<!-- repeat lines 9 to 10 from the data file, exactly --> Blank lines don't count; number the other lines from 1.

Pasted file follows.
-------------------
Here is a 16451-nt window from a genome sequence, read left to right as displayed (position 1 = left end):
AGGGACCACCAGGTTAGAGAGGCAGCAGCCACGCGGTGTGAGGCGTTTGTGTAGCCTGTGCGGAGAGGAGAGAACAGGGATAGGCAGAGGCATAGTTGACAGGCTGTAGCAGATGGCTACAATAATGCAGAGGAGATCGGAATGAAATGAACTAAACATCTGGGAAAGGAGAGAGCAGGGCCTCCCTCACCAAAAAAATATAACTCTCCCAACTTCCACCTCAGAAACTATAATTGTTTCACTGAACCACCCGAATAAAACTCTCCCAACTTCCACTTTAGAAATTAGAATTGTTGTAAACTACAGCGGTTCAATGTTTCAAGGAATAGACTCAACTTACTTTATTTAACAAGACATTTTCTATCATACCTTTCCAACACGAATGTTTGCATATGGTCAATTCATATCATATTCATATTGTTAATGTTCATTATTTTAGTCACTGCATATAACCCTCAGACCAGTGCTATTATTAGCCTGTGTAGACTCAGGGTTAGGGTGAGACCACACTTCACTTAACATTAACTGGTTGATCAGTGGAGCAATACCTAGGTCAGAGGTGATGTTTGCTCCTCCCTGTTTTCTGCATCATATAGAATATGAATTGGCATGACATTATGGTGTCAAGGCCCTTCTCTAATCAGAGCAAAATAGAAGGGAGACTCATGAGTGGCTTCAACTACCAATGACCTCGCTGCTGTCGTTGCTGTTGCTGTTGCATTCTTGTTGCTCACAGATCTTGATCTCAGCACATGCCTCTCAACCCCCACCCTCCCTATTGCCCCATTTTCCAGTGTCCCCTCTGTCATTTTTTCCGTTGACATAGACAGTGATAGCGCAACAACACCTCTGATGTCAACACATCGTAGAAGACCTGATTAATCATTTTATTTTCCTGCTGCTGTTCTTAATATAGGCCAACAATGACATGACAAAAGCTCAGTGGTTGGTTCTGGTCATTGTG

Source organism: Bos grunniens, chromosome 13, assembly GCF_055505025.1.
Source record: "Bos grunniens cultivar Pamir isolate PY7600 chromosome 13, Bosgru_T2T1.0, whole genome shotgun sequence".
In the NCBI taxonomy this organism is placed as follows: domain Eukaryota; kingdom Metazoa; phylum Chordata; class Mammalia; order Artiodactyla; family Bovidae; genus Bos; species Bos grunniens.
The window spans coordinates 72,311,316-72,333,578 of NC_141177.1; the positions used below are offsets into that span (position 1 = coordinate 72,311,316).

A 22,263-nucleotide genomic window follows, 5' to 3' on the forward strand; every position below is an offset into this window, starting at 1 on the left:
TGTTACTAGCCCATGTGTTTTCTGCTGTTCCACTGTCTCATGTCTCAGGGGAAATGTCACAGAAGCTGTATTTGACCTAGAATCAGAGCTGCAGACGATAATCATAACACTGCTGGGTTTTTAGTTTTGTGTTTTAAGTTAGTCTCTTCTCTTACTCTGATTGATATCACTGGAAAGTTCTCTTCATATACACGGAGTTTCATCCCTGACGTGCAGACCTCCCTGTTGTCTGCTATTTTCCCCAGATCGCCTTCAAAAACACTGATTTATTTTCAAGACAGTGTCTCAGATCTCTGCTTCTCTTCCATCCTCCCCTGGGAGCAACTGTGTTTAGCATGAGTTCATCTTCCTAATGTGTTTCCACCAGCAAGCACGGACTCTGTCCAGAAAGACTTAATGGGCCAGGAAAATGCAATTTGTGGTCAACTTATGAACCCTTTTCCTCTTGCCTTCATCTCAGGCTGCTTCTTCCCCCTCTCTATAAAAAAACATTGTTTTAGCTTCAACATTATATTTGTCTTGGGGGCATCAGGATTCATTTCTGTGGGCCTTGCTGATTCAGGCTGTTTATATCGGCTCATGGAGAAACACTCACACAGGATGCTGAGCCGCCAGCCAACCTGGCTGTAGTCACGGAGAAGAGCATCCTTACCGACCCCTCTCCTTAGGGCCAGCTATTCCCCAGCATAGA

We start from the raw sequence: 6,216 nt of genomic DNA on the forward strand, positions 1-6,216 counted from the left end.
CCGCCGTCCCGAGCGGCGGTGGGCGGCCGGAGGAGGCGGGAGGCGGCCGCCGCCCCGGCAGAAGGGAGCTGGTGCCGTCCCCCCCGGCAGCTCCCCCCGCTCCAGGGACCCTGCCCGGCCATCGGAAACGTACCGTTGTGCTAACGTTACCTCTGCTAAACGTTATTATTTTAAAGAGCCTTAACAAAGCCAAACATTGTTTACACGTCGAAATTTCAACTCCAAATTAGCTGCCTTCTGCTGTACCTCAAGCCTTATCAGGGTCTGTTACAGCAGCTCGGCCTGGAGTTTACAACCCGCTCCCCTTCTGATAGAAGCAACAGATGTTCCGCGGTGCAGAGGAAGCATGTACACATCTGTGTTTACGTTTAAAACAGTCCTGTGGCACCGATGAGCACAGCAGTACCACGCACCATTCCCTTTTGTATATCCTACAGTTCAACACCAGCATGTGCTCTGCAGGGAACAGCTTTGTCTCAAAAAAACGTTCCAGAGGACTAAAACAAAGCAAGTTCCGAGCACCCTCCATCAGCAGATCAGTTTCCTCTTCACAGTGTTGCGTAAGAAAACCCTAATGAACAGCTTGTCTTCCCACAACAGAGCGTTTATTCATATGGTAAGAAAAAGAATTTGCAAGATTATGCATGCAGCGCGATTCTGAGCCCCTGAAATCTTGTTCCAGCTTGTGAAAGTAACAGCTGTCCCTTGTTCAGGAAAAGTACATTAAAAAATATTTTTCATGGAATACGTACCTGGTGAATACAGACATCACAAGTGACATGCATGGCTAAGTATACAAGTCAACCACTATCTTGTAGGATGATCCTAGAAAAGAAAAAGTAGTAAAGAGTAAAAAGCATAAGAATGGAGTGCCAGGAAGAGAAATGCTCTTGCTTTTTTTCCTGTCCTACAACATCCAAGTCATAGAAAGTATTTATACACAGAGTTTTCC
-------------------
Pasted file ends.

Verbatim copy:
We start from the raw sequence: 6,216 nt of genomic DNA on the forward strand, positions 1-6,216 counted from the left end.
CCGCCGTCCCGAGCGGCGGTGGGCGGCCGGAGGAGGCGGGAGGCGGCCGCCGCCCCGGCAGAAGGGAGCTGGTGCCGTCCCCCCCGGCAGCTCCCCCCGCTCCAGGGACCCTGCCCGGCCATCGGAAACGTACCGTTGTGCTAACGTTACCTCTGCTAAACGTTATTATTTTAAAGAGCCTTAACAAAGCCAAACATTGTTTACACGTCGAAATTTCAACTCCAAATTAGCTGCCTTCTGCTGTACCTCAAGCCTTATCAGGGTCTGTTACAGCAGCTCGGCCTGGAGTTTACAACCCGCTCCCCTTCTGATAGAAGCAACAGATGTTCCGCGGTGCAGAGGAAGCATGTACACATCTGTGTTTACGTTTAAAACAGTCCTGTGGCACCGATGAGCACAGCAGTACCACGCACCATTCCCTTTTGTATATCCTACAGTTCAACACCAGCATGTGCTCTGCAGGGAACAGCTTTGTCTCAAAAAAACGTTCCAGAGGACTAAAACAAAGCAAGTTCCGAGCACCCTCCATCAGCAGATCAGTTTCCTCTTCACAGTGTTGCGTAAGAAAACCCTAATGAACAGCTTGTCTTCCCACAACAGAGCGTTTATTCATATGGTAAGAAAAAGAATTTGCAAGATTATGCATGCAGCGCGATTCTGAGCCCCTGAAATCTTGTTCCAGCTTGTGAAAGTAACAGCTGTCCCTTGTTCAGGAAAAGTACATTAAAAAATATTTTTCATGGAATACGTACCTGGTGAATACAGACATCACAAGTGACATGCATGGCTAAGTATACAAGTCAACCACTATCTTGTAGGATGATCCTAGAAAAGAAAAAGTAGTAAAGAGTAAAAAGCATAAGAATGGAGTGCCAGGAAGAGAAATGCTCTTGCTTTTTTTCCTGTCCTACAACATCCAAGTCATAGAAAGTATTTATACACAGAGTTTTCC